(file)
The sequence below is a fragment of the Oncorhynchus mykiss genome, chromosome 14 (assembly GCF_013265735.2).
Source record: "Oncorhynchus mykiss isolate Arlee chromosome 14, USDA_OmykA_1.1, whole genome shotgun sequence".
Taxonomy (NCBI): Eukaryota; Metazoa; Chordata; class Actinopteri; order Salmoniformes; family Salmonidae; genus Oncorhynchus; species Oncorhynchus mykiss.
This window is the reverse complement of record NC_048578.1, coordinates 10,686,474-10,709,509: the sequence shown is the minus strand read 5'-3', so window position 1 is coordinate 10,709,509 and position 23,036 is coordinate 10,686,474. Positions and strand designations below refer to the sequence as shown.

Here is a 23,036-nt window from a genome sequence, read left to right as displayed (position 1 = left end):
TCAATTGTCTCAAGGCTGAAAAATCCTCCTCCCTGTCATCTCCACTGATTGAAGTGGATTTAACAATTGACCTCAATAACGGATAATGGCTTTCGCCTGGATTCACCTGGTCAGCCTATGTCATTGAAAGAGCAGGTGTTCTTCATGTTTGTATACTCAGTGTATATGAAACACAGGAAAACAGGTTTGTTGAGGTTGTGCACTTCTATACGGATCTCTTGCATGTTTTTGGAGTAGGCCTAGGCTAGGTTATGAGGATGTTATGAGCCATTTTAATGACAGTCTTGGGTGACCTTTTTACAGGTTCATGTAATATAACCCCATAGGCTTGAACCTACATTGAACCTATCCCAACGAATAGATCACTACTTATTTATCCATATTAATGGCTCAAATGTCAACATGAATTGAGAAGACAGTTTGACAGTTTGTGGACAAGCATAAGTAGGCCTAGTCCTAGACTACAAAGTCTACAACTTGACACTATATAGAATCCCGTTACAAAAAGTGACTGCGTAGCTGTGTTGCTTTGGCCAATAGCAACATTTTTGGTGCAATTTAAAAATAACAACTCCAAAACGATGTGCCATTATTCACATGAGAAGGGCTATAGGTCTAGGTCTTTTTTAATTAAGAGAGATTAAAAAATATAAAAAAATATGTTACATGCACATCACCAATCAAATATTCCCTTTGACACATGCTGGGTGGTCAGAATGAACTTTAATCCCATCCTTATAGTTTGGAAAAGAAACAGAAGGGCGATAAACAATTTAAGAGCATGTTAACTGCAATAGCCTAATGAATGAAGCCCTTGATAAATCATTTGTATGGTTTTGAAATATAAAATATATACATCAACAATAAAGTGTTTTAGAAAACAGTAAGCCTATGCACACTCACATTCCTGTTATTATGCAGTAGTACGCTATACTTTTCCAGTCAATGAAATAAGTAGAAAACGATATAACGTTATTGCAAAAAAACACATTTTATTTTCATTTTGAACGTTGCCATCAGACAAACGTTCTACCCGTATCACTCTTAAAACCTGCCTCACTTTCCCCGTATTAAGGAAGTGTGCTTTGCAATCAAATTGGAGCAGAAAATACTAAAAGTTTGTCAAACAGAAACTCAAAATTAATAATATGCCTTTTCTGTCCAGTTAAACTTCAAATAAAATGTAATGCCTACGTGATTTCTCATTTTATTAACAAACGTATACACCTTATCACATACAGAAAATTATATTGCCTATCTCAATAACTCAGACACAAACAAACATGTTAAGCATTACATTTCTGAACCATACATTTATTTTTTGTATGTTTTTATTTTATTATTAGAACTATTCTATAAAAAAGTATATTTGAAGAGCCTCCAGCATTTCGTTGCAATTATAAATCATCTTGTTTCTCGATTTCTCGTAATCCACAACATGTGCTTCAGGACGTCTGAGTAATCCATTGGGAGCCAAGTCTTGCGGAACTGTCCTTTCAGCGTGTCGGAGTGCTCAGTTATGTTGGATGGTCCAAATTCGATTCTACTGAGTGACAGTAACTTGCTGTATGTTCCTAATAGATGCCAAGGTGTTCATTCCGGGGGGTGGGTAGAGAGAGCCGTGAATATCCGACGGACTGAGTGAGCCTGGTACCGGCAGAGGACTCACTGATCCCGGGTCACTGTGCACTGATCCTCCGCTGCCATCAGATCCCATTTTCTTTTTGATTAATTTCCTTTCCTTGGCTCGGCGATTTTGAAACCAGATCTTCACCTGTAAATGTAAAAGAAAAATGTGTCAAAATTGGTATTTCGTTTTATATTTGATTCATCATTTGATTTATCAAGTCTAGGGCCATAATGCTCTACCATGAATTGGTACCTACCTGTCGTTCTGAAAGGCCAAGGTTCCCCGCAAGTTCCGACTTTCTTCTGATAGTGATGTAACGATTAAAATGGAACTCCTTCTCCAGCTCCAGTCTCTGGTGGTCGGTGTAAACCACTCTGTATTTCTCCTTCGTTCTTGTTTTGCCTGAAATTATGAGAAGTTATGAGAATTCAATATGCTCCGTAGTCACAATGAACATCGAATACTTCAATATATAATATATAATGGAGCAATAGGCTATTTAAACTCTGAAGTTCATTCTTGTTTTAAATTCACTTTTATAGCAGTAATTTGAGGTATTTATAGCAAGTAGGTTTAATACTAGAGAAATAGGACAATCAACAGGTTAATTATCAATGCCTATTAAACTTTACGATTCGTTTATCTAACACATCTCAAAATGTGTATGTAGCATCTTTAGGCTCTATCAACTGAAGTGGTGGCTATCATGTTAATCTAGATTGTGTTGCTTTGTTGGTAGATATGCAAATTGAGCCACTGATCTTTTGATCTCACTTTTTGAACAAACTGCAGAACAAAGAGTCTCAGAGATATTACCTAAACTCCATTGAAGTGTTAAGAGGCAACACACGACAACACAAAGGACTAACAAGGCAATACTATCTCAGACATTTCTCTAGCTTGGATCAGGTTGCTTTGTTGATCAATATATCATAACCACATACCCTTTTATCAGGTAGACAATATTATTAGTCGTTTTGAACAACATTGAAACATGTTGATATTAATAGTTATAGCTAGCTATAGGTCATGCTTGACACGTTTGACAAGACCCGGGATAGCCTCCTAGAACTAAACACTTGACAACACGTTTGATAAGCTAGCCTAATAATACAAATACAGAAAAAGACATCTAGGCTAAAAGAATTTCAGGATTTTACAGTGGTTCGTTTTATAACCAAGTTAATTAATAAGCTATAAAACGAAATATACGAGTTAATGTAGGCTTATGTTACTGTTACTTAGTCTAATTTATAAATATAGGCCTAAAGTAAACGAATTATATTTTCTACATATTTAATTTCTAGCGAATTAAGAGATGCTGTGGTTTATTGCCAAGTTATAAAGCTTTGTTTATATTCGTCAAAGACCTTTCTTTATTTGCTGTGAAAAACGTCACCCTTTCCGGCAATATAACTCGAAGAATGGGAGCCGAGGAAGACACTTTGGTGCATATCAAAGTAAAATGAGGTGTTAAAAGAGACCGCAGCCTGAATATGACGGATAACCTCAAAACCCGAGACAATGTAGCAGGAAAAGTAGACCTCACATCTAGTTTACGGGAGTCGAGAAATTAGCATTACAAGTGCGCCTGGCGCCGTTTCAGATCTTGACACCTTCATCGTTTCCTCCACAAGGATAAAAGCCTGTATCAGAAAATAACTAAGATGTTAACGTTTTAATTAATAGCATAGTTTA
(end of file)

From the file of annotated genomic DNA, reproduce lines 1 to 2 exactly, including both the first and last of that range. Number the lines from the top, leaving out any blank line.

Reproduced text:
The sequence below is a fragment of the Oncorhynchus mykiss genome, chromosome 14 (assembly GCF_013265735.2).
Source record: "Oncorhynchus mykiss isolate Arlee chromosome 14, USDA_OmykA_1.1, whole genome shotgun sequence".